John Galsworthy

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Galsworthy, John

(gôlz`wûrthē, gălz`–), 1867–1933, English novelist and dramatist. Winner of the 1932 Nobel Prize in Literature, he is best remembered for his series of novels tracing the history of the wealthy Forsyte family from the 1880s to the 1920s. Of an old and rich family, Galsworthy spent his youth in relative leisure, studied at Oxford, was called to the bar in 1890, and in 1894 began a period of extensive travel. After the publication of his first novel, Jocelyn (1898), he devoted himself entirely to writing. The bulk of his fiction deals with the fortunes of the Forsytes, an upper-middle-class family—complacent, acquisitive, snobbish, and ruled by money. His attitude toward them was not unsympathetic, and he created several memorable characters, notably Soames Forsyte, "the man of property," who treats even his wife as a possession. The Forsyte novels are grouped in three trilogies. The first of these, The Forsyte Saga (1922), includes The Man of Property (1906), In Chancery (1920), and To Let (1921). The second trilogy, A Modern Comedy (1928), includes The White Monkey (1924), The Silver Spoon (1926), and Swan Song (1928). The third group, End of the Chapter (1934), includes Maid in Waiting (1931), Flowering Wilderness (1932), and One More River (1933). Galsworthy also wrote a series of dramas concerned with various social problems. Although their impartiality makes them less than exciting, the plays were remarkably successful. They include The Silver Box (1906), Strife (1909), Justice (1910), The Pigeon (1912), The Skin Game (1920), Loyalties (1922), and Escape (1926).


See his Life and Letters by H. V. Marrot (1935, repr. 1973); his letters to E. Garnett (1934); biographies by R. H. Mottram (1956) and R. Sauter (1967); studies by A. Frechet (tr. 1982) and J. Gindin (1979 and 1987); bibliography by H. V. Marrot (1928, repr. 1973).

Galsworthy, John


Born Aug. 14, 1867, in London; died Jan. 31, 1933, in London. English writer. Son of a lawyer.

Galsworthy graduated from Oxford University. He began his literary activity as a neoromantic (the collection From the Four Winds, 1897; the novels Jocelyn, 1898, and Villa Rubein, 1900). Galsworthy’s novel The Island Pharisees (1904) marked the beginning of a series of social novels of everyday life: The Country House (1907), Fraternity (1909), The Patrician (1911), and The Freelands (1915). The Dark Flower (1913) subtly reveals intimate feelings. Galsworthy also created plays with sharp social conflicts, including The Silver Box (1906; published 1909), Strife (1909), and Justice (1910).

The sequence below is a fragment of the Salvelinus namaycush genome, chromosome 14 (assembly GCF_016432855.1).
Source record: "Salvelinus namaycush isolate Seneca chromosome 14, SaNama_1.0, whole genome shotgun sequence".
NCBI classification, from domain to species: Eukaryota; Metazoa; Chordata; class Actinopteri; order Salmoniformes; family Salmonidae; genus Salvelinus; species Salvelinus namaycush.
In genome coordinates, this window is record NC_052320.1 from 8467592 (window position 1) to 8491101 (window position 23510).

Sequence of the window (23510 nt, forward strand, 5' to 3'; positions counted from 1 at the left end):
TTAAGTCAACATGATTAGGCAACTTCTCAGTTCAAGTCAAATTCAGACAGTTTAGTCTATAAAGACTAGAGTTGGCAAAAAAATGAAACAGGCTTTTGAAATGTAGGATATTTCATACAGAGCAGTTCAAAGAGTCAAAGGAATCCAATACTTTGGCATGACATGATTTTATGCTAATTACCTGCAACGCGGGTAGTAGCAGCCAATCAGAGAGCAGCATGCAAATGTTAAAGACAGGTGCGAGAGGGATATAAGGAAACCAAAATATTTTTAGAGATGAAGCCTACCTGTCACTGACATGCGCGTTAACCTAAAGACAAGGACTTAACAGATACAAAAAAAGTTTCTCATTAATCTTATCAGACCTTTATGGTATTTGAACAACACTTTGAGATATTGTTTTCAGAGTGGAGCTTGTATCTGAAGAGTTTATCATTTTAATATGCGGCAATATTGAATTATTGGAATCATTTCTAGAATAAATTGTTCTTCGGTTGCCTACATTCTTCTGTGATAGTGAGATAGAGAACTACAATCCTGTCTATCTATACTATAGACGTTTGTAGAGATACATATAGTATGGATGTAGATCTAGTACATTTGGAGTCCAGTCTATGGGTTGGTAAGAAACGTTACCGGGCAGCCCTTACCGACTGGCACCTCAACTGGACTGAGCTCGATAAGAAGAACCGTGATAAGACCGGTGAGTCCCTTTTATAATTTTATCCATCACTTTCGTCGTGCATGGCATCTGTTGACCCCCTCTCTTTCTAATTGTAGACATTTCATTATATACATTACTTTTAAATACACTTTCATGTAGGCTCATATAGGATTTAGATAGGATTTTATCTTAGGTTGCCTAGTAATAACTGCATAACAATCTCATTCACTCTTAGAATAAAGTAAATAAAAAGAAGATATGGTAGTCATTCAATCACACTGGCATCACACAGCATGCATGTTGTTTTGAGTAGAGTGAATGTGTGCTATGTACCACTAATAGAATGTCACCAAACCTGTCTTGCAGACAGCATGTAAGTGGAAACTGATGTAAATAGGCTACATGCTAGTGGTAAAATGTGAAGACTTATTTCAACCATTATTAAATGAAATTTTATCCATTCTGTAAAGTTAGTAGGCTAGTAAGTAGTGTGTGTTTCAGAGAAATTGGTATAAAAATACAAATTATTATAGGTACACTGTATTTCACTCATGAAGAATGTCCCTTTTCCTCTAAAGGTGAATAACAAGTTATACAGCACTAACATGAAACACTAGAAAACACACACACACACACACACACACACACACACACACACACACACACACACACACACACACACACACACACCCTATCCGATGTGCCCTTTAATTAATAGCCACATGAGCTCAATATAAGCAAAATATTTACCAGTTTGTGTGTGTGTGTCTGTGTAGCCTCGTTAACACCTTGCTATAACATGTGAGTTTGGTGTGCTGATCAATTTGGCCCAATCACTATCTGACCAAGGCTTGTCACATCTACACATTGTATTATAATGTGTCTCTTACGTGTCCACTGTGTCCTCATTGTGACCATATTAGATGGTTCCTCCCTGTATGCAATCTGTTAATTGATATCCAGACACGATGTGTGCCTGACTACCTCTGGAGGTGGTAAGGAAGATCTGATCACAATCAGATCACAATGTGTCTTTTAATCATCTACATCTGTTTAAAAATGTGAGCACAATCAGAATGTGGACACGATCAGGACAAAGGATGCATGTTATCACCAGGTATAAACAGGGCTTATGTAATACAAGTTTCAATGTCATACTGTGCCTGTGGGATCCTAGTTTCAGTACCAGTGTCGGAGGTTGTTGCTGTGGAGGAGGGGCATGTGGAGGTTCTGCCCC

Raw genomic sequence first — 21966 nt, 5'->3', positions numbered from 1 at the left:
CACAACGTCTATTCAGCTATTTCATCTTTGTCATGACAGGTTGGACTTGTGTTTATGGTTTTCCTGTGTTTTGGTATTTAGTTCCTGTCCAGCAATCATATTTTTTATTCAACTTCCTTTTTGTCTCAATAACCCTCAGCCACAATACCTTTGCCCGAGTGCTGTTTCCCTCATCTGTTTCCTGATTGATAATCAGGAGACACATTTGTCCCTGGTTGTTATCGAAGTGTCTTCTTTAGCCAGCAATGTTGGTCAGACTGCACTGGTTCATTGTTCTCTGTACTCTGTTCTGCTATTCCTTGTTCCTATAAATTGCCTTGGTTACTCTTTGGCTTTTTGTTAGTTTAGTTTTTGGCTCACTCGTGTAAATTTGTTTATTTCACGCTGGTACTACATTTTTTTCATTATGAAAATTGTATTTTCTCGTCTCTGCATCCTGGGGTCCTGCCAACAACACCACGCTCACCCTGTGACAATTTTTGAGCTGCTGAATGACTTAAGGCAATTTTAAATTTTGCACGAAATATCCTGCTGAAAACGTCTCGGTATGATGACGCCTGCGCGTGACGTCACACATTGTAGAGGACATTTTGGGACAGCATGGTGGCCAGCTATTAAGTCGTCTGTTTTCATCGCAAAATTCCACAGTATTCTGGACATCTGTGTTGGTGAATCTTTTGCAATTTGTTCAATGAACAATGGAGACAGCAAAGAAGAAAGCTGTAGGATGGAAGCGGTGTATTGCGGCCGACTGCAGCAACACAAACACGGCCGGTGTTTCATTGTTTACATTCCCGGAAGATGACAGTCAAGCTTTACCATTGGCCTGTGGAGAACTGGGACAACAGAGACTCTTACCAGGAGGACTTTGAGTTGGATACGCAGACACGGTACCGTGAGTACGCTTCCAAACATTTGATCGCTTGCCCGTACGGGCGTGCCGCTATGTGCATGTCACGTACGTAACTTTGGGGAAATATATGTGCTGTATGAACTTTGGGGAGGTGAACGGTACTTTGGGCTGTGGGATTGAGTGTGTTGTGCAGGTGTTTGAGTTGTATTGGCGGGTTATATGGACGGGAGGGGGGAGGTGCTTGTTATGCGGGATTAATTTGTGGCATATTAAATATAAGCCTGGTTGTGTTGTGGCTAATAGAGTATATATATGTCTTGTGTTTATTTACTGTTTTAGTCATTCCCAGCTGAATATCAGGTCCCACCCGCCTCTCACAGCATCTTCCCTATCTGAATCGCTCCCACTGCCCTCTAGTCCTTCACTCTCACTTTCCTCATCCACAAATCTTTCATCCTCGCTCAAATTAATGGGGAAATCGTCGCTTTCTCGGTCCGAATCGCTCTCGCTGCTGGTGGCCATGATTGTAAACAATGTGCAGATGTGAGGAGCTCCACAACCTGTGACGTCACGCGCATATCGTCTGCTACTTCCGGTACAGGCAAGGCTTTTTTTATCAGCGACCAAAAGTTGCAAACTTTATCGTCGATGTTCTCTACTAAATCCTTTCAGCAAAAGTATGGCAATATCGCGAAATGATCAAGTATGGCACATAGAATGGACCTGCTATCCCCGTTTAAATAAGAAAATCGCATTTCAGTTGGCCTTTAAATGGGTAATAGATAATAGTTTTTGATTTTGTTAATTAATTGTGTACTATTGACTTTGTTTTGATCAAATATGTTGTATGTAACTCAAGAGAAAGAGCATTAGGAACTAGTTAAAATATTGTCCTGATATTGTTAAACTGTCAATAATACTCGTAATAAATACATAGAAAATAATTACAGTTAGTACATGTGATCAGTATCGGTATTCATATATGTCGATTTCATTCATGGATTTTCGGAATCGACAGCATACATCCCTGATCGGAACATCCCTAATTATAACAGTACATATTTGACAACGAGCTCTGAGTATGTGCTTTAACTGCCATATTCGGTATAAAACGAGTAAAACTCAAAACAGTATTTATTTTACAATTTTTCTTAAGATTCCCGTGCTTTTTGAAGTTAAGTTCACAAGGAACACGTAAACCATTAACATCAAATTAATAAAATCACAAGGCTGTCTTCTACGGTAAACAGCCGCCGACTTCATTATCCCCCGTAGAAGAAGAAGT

Later, Galsworthy conceived the idea for the creation of a cycle about the fate of a bourgeois family, the Forsytes. The short story “The Salvation of Swithin Forsyte” (1901), which was the embryo of the cycle, was followed by the novel The Man of Property (1906), a realistic picture of bourgeois morals of the so-called Victorian period. The novel’s criticism of bourgeois family relationships developed into a condemnation of the entire propertied world. After the interlude “Indian Summer of a Forsyte” (1918), Galsworthy wrote the novels In Chancery (1920) and To Let (1921), which with The Man of Property and the interlude “Awakening” (1920), form the trilogy The Forsyte Saga (1922). A second trilogy about the Forsytes, A Modern Comedy, followed. It consisted of the novels The White Monkey (1924), The Silver Spoon (1926), and Swan Song (1928). He also published two Forsyte interludes, “Idylls” (1927) and “Meetings” (1927). The collection of stories, On Forsyte ’Change (1930) was related to this cycle. Individual members of the Forsyte family also appear in a third trilogy by Galsworthy, End of the Chapter, consisting of the novels Maid in Waiting (1931), Flowering Wilderness (1932), and One More River (1933).

After World War I (1914–18), Galsworthy wrote several dramas, including The Skin Game (1920) and Loyalties (1922). Although Galsworthy’s viewpoint was limited by his faith in the stability of the bourgeois system, his faithfulness to realism resulted in the creation of a panorama that correctly reflected the gradual decline of the English bourgeoisie. In the prewar period Galsworthy primarily criticized the plundering egoism of the Forsytes, but after the war he was more concerned with the loss of moral principles by the younger generation of the bourgeoisie and their inability to understand reality.

Galsworthy’s artistic method was strongly influenced by Dickens, Thackeray, Maupassant, Turgenev, and Tolstoy; his dramaturgy was influenced by Ibsen and Hauptmann. Galsworthy expressed humanist views in his publicistic works and developed the principles of realism in his critical articles (“The Hotel of Peace.” “Candelabra”). He received the Nobel Prize in 1932.


Works, vols. 1–30. London. 1923–36.
Letters, 1900–1932. Edited by E. Garnett. London. 1934.
In Russian translation:
Sobr. soch
., vols. 1–12. Leningrad. 1929.
Sobr. soch., vols. 1–16. Moscow. 1962.
Saga o Forsaitakh, vols. 1–2. Moscow. 1956.
Novelly. Moscow. 1957.
Dramy i komedii. Moscow, 1956.


Istoriia angliiskoi literatury, vol. 3. Moscow, 1958.
Anikst. A. A. Istoriia angliiskoi literatury. Moscow, 1956.
D’iakonova. N. Ia. Dzhon Golsuorsi, 1867–1933. Leningrad-Moscow. 1960.
Voropanova. M. I. Dzhon Golsuorsi. Krasnoiarsk, 1968.
Dzhon Golsuorsi: Biobibliografich. ukazatel. Compiled by I. M. Levidov. Moscow. 1958.
Marrot. H. The Life and Letters of John Galsworthy. London, 1935.
Marrot, H. A Bibliography of the Works of John Galsworthy. London. 1928.
Sauter, R. Galsworthy, the Man: An Intimate Portrait. London, 1967.